• 7.

    Joint child malnutrition estimates,global and regional trends by WHO regions, 1990-2015. [Internet]. WHO. 2016. Available from: http://apps.who.int/gho/data/node.main.NUTWHOREGIONS?lang=en.

  • 8.

    Sheikholeslam R, Naghavi M, Abdollahi Z, Zarati M, Vaseghi S, Sadeghi Ghotbabadi F. Current Status and the 10 Years Trend in the Malnutrition Indexes of Children under 5 years in Iran. Iran J Epidemiol. 2008;4(1):21-8.

  • 9.

    Abtahi F. Common diseases in children. 1 ed ed. Tehran: Khosravi; 2009.

  • 10.

    Soleimani F, Sajedi F, Akbari S. Factors associated with developmental delay in children. J Shahid Beheshti School Nurs Midwif. 2014;24(85):61-70.

  • 11.

    Omidi A, Mahjoub H. The growth trend of 0-6 years children in Hamadan city, Iran. Sci J Hamadan Univ Med Sci Health Serv. 2003;10(2):46-54.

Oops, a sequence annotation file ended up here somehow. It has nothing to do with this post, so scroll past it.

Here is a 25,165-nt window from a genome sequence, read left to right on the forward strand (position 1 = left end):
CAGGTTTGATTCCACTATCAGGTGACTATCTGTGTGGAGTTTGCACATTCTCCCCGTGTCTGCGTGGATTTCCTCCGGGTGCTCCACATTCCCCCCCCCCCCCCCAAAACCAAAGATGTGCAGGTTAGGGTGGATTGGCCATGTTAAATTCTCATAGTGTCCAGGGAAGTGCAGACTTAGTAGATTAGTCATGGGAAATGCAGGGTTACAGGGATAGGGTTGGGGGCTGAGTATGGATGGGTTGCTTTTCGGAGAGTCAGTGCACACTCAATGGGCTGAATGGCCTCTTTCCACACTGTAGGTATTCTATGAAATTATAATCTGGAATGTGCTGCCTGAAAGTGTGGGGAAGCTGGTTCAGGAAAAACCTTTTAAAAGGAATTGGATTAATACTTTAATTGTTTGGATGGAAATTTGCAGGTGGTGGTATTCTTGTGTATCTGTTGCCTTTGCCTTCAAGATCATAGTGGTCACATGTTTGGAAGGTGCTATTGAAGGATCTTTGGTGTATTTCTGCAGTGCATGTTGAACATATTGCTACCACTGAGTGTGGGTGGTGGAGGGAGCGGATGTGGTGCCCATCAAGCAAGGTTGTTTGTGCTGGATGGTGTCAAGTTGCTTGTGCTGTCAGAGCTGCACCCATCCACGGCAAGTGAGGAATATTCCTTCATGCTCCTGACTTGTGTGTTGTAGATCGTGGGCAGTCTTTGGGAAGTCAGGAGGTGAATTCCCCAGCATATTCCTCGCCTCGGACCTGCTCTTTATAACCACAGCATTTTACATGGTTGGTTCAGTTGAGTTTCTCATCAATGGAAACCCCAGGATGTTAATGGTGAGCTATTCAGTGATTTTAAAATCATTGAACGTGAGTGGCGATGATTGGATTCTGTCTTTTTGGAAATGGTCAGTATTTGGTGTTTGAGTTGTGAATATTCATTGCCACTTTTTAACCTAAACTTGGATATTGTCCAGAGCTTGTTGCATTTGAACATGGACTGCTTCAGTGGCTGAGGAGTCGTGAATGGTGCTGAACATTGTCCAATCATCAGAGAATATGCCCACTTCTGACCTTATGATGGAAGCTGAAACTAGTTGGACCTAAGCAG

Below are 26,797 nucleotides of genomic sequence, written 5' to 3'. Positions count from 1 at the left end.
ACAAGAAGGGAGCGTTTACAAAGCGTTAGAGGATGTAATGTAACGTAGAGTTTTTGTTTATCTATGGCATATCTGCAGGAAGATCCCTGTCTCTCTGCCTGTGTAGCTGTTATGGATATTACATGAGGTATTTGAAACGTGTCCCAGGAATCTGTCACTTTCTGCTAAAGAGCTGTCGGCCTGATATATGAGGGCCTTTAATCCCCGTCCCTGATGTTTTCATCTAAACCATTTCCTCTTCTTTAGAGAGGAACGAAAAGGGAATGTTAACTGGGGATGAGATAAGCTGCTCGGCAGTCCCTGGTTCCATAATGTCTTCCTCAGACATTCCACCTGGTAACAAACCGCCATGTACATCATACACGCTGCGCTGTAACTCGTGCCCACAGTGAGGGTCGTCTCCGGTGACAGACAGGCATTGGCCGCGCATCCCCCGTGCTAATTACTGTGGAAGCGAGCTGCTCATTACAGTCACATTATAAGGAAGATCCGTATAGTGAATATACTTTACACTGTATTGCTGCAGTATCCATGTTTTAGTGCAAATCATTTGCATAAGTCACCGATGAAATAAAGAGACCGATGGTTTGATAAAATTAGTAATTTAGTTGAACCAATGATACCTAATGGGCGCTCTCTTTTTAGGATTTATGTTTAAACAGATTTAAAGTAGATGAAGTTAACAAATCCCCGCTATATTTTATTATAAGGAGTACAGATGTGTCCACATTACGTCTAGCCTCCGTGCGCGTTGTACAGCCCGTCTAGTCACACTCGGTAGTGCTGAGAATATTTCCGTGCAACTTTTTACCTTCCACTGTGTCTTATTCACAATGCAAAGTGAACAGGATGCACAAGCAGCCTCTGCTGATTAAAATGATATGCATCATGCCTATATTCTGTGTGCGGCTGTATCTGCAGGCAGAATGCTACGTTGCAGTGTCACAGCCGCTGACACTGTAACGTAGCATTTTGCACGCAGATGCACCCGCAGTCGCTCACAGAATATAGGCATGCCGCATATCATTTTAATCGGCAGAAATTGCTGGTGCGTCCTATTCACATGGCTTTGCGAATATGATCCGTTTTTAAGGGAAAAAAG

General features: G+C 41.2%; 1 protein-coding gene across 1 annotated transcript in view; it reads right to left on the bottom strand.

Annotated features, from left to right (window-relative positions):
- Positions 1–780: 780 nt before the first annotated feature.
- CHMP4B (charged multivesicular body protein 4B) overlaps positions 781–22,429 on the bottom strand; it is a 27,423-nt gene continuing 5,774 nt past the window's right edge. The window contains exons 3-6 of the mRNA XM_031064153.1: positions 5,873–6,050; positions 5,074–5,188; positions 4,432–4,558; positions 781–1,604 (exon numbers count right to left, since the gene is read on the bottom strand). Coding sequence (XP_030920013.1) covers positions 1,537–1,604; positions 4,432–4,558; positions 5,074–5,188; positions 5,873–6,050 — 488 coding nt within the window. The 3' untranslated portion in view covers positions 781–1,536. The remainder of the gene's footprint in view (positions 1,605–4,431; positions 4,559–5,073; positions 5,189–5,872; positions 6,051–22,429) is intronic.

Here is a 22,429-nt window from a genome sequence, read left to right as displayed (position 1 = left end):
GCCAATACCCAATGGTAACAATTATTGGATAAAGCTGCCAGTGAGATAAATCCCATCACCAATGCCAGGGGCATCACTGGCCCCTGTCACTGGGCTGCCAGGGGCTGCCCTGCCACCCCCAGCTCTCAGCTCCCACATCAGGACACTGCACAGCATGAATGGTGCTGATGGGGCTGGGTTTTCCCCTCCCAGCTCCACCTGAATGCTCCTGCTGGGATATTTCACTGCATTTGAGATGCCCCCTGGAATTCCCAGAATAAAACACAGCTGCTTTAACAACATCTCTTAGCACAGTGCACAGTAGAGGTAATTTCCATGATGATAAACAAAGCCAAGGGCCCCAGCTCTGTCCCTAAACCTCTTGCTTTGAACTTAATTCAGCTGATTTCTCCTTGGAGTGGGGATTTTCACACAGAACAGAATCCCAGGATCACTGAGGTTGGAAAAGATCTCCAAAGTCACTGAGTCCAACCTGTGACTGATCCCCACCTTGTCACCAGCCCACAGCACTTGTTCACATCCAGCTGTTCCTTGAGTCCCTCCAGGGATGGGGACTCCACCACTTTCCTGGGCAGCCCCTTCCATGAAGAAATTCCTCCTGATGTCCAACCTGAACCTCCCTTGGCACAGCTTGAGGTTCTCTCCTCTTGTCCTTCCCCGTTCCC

• 12.

    Hren I, Mis NF, Brecelj J, Campa AS, Sedmak M, Krzisnik C, et al. Effects of formula supplementation in breast-fed infants with failure to thrive. Pediatr Int. 2009;51(3):346-51. doi: 10.1111/j.1442-200X.2008.02732.x. [PubMed: 19419499].

  • 13.

    Sharifzadeh GAR, Zeraatkar V, Moodi M. Prevalence of malnutrition in under 6- year old children in South Khorasan in 2006. J Birjand Univ Med Sci. 2008;15(2):73-9.

  • 14.

    Habibzadeh H, Jafarizadeh H, Didarloo A. Determinants of failure to thrive (FTT) among infants aged 6-24 months: a case-control study. J Prev Med Hyg. 2015;56(4):E180-6. [PubMed: 26900334].

  • 15.

    Suzuki K. Longitudinal analyses of childhood growth: evidence from Project Koshu. J Epidemiol. 2015;25(1):2-7. doi: 10.2188/jea.JE20140130. [PubMed: 25283310].

  • 16.

    Ergin F, Okyay P, Atasoylu G, Beser E. Nutritional status and risk factors of chronic malnutrition in children under five years of age in Aydin, a western city of Turkey. Turk J Pediatr. 2007;49(3):283-9. [PubMed: 17990582].

  • 17.